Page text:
Thursday, November 18, 2010

Danielle's picks from the literature November 2010

Here are my picks from the nursing literature published over the last few months. Staff at St. Joseph Hospital or Children's Hospital of Orange County may be able to access some of the full text articles through the Burlew Medical Library.

1. Translating Infant Safe Sleep Evidence Into Nursing Practice. Shaefer SJM; Herman SE; Frank SJ; Adkins M; Terhaar M; JOGNN: Journal of Obstetric, Gynecologic & Neonatal Nursing, 2010 Nov-Dec; 39 (6): 618-26
Abstract: The authors describe a 4-year demonstration project (2004-2007) to reduce infant deaths related to sleep environments by changing attitudes and practices among nurses who work with African American parents and caregivers in urban Michigan hospitals. An approach was developed for creating sustainable change in nursing practice by implementing nursing practice policies that could be monitored through quality improvement processes already established within the hospital organization. Following the policy change effort, nurses changed their behavior and placed infants on the back to sleep.

2. Critical care: does profusion of evidence lead to confusion in practice? McKenna H; Nursing in Critical Care, 2010 Nov-Dec; 15 (6): 285-90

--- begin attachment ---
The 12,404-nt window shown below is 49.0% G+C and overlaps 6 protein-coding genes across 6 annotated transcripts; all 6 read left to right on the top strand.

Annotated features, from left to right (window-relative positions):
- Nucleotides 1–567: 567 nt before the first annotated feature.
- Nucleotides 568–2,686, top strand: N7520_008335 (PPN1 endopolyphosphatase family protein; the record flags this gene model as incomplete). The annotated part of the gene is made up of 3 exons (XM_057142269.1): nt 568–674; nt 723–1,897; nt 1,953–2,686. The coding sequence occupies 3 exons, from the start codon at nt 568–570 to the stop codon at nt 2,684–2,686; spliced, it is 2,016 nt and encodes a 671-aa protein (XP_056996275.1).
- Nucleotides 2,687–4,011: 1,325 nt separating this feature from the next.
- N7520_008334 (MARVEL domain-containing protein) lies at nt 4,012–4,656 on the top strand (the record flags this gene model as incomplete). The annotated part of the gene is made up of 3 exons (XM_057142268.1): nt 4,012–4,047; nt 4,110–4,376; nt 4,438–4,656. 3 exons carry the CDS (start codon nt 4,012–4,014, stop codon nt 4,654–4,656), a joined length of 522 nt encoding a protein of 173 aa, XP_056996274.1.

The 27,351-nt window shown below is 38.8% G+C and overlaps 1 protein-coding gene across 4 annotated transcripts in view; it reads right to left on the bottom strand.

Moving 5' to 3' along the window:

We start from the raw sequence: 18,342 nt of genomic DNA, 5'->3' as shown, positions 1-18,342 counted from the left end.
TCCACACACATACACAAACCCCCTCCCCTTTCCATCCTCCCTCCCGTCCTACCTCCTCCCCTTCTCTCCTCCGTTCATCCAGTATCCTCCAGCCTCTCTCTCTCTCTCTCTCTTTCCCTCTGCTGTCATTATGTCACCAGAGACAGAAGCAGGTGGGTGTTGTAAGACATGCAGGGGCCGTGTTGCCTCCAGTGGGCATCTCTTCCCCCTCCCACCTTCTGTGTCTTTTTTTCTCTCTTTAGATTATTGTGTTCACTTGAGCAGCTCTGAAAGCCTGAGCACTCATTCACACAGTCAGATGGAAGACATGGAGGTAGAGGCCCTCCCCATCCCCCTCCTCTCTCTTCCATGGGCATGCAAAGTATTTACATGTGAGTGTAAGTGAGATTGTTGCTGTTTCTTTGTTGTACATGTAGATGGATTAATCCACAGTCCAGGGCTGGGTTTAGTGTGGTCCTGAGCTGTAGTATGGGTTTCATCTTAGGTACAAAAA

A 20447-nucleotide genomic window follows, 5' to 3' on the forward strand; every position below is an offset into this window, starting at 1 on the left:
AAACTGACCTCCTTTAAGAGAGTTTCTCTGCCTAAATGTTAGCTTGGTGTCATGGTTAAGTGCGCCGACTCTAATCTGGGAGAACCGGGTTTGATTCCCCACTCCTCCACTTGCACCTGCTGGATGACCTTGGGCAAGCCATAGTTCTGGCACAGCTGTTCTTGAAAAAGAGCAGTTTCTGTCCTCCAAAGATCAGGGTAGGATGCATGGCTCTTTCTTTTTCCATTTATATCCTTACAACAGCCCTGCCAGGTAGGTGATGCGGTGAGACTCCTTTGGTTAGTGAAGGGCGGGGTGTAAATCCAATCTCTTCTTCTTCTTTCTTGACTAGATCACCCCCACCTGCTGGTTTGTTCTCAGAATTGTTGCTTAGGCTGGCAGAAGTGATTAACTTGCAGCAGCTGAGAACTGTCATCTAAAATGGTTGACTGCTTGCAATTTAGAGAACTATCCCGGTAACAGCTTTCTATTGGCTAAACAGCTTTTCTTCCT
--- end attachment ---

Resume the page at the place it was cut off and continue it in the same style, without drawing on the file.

Abstract: There have been a plethora of articles on evidence-based practice or its many derivative terms (evidence-based nursing, evidence-based medicine, evidence-based health care, etc.). However, the word 'based' implies an almost unquestioning belief in evidence. I will argue that the term 'Evidence Informed Practice' is probably more accurate. This argument will be underpinned by Archie Cochrane's 'road to Damascus' questioning of the value of soft over hard interventions and challenge what is held up as gold-standard evidence. The differences in definitions of evidence-based practice will also be discussed. Carper's identification of ethical, aesthetic and personal knowing will be used to debunk the myth that empirical evidence is always the gold standard for care and treatment. It will be argued that empirical evidence can be ignored when it clashes with other types of evidence. Finally, the tension between certainty and agreement with evidence will be explored.

3. Marketing evidence-based practice: what a CROC™!. Boyington AR; Ferrall SM; Sylvanus T; Clinical Journal of Oncology Nursing, 2010 Oct; 14 (5): 653-5